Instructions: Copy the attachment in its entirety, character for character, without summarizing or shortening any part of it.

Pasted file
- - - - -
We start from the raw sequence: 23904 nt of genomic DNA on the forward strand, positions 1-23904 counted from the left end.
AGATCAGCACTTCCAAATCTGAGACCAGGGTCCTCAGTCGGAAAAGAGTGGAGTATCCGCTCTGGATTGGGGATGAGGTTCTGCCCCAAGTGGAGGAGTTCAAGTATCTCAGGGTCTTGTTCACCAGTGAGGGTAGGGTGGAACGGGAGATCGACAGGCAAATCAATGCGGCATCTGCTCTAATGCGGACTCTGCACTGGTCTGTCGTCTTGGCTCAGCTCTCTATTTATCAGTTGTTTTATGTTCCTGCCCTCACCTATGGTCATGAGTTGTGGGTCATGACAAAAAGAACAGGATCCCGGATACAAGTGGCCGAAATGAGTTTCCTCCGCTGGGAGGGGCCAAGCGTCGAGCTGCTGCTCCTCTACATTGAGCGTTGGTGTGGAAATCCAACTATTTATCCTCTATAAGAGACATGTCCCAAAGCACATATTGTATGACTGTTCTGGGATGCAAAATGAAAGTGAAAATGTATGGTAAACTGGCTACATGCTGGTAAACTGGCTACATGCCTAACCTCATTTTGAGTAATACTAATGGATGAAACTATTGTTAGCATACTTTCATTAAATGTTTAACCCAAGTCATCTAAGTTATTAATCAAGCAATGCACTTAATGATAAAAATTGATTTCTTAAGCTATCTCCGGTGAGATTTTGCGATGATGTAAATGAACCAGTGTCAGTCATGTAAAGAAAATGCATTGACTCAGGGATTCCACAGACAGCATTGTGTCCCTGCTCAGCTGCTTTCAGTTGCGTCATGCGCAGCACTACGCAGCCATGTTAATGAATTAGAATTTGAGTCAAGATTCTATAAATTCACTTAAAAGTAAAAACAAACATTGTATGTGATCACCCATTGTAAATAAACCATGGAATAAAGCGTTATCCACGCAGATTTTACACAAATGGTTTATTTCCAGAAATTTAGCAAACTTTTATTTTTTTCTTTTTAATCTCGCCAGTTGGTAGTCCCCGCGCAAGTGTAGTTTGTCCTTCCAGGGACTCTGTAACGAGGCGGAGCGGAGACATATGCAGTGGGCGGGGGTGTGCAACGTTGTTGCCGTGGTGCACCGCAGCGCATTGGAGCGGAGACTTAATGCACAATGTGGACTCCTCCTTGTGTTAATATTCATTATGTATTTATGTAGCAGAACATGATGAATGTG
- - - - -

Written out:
We start from the raw sequence: 23904 nt of genomic DNA on the forward strand, positions 1-23904 counted from the left end.
AGATCAGCACTTCCAAATCTGAGACCAGGGTCCTCAGTCGGAAAAGAGTGGAGTATCCGCTCTGGATTGGGGATGAGGTTCTGCCCCAAGTGGAGGAGTTCAAGTATCTCAGGGTCTTGTTCACCAGTGAGGGTAGGGTGGAACGGGAGATCGACAGGCAAATCAATGCGGCATCTGCTCTAATGCGGACTCTGCACTGGTCTGTCGTCTTGGCTCAGCTCTCTATTTATCAGTTGTTTTATGTTCCTGCCCTCACCTATGGTCATGAGTTGTGGGTCATGACAAAAAGAACAGGATCCCGGATACAAGTGGCCGAAATGAGTTTCCTCCGCTGGGAGGGGCCAAGCGTCGAGCTGCTGCTCCTCTACATTGAGCGTTGGTGTGGAAATCCAACTATTTATCCTCTATAAGAGACATGTCCCAAAGCACATATTGTATGACTGTTCTGGGATGCAAAATGAAAGTGAAAATGTATGGTAAACTGGCTACATGCTGGTAAACTGGCTACATGCCTAACCTCATTTTGAGTAATACTAATGGATGAAACTATTGTTAGCATACTTTCATTAAATGTTTAACCCAAGTCATCTAAGTTATTAATCAAGCAATGCACTTAATGATAAAAATTGATTTCTTAAGCTATCTCCGGTGAGATTTTGCGATGATGTAAATGAACCAGTGTCAGTCATGTAAAGAAAATGCATTGACTCAGGGATTCCACAGACAGCATTGTGTCCCTGCTCAGCTGCTTTCAGTTGCGTCATGCGCAGCACTACGCAGCCATGTTAATGAATTAGAATTTGAGTCAAGATTCTATAAATTCACTTAAAAGTAAAAACAAACATTGTATGTGATCACCCATTGTAAATAAACCATGGAATAAAGCGTTATCCACGCAGATTTTACACAAATGGTTTATTTCCAGAAATTTAGCAAACTTTTATTTTTTTCTTTTTAATCTCGCCAGTTGGTAGTCCCCGCGCAAGTGTAGTTTGTCCTTCCAGGGACTCTGTAACGAGGCGGAGCGGAGACATATGCAGTGGGCGGGGGTGTGCAACGTTGTTGCCGTGGTGCACCGCAGCGCATTGGAGCGGAGACTTAATGCACAATGTGGACTCCTCCTTGTGTTAATATTCATTATGTATTTATGTAGCAGAACATGATGAATGTG